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The Canadian dollar CADUSD edged lower against its U.S. counterpart on Monday as recent softer-than-expected domestic inflation data continued to weigh on the currency and despite higher oil prices.

The loonie was 0.1% lower at 1.3518 to the U.S. dollar, or 73.98 U.S. cents, after trading in a range of 1.3496 to 1.3528.

“A lingering hangover from last week’s CPI data has the Canadian dollar holding above the 1.35 mark today in some range-bound trading,” said Kyle Chapman, FX markets analyst at Ballinger & Co in London.

Data last Tuesday showed Canada’s annual inflation rate slowing to 2.9% in January, bringing forward bets for an early interest rate cut by the Bank of Canada. Money markets see a 42% chance the central bank would ease as soon as April.

“The loonie sputtered while much of the G10 capitalized on last week’s tech-fueled risk rally, weighed down by a softening rates outlook and an inert economy,” Chapman said.

Canadian wholesale trade fell 0.6% in January from December, preliminary data from Statistics Canada showed on Monday. Preliminary January factory sales data was more upbeat, showing an increase of 0.4% month-over-month.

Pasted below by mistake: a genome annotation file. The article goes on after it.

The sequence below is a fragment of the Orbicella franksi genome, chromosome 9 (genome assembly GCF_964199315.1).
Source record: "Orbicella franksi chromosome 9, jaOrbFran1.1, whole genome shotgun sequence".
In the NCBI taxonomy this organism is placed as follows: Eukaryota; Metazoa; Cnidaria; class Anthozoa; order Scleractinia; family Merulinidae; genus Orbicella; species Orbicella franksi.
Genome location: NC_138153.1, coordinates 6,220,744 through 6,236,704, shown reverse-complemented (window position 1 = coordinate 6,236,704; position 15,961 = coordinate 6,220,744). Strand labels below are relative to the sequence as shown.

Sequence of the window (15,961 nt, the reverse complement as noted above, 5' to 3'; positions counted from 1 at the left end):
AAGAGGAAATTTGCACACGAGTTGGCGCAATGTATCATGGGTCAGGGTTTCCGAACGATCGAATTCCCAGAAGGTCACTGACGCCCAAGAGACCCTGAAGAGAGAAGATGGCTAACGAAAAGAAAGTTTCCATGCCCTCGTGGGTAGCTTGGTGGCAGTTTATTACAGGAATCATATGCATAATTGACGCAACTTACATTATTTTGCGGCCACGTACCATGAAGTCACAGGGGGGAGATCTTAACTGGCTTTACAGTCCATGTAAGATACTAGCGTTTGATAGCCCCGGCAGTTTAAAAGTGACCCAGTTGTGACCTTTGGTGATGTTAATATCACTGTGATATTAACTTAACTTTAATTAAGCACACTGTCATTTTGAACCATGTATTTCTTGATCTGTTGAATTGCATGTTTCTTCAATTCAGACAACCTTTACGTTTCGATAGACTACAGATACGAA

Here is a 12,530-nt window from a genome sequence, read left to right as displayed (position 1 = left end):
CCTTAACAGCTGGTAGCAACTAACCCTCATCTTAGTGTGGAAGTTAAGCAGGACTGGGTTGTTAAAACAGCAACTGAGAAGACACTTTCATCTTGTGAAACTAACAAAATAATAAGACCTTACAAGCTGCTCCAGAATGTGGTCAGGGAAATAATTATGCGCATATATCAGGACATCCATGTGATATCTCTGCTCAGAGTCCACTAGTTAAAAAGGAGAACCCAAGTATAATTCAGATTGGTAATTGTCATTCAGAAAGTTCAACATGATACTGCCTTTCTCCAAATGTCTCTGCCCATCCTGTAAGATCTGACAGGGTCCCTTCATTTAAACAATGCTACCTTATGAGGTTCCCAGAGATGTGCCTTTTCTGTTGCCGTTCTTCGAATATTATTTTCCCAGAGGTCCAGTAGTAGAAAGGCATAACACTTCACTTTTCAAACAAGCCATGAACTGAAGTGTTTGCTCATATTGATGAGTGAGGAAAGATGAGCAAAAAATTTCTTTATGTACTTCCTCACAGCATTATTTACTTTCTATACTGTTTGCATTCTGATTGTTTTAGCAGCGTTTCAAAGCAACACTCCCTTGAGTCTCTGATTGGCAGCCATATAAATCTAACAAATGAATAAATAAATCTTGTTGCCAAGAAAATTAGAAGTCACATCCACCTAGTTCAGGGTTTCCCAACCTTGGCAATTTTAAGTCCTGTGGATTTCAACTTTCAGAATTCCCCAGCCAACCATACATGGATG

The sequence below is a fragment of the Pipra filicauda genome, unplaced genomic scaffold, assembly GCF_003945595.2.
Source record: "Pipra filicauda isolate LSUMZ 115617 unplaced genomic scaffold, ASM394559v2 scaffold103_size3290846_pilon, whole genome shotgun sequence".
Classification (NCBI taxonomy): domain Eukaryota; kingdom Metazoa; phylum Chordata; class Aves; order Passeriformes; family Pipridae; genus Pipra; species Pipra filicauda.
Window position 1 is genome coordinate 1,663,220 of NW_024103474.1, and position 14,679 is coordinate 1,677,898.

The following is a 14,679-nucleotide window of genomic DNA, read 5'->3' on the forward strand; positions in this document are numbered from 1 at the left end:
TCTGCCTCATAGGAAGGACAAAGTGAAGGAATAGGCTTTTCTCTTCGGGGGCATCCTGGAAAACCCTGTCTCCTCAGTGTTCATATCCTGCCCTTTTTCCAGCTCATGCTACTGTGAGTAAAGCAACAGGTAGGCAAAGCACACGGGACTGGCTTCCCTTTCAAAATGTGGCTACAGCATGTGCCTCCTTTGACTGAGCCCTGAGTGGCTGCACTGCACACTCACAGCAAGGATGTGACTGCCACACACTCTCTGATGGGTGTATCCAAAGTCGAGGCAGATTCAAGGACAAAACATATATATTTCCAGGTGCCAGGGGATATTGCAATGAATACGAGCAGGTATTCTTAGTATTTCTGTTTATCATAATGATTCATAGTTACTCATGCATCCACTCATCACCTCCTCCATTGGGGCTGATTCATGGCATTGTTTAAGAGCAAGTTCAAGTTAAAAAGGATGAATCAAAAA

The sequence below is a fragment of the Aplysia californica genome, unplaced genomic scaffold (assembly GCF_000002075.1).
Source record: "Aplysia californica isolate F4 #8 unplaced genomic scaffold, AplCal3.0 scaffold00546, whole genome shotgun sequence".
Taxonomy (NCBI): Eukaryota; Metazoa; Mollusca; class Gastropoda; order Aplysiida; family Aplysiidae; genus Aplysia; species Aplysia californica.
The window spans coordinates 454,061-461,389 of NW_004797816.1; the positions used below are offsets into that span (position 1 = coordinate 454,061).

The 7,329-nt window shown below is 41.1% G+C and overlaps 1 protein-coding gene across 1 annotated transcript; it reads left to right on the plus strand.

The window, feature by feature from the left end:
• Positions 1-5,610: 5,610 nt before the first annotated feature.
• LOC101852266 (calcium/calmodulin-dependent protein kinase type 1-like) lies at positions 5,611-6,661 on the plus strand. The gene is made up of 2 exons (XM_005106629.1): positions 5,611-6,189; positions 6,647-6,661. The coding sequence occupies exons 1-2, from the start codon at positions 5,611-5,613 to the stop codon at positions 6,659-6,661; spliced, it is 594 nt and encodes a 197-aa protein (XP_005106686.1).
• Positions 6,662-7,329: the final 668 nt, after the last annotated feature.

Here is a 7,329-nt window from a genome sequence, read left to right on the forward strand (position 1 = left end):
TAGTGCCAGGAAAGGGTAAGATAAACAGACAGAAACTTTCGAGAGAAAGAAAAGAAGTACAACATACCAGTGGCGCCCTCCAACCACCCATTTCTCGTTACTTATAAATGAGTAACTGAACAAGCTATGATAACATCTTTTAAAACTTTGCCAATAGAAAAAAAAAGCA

The price of oil, a major Canadian export, was up 1.8% at $77.84 a barrel on expectations of tighter supply and the risk of disruptions to shipping, while Canadian bond yields rose across the curve, tracking moves in U.S. Treasuries.

The 10-year was up 4.5 basis points at 3.508%.

Canada plans to issue a Canadian-dollar-denominated green bond this week, the first such issue under an updated green bond framework that includes certain nuclear energy expenditures, the Department of Finance said in a statement.

Canada is the first sovereign borrower to include these types of expenditures in a green bond, the statement said.

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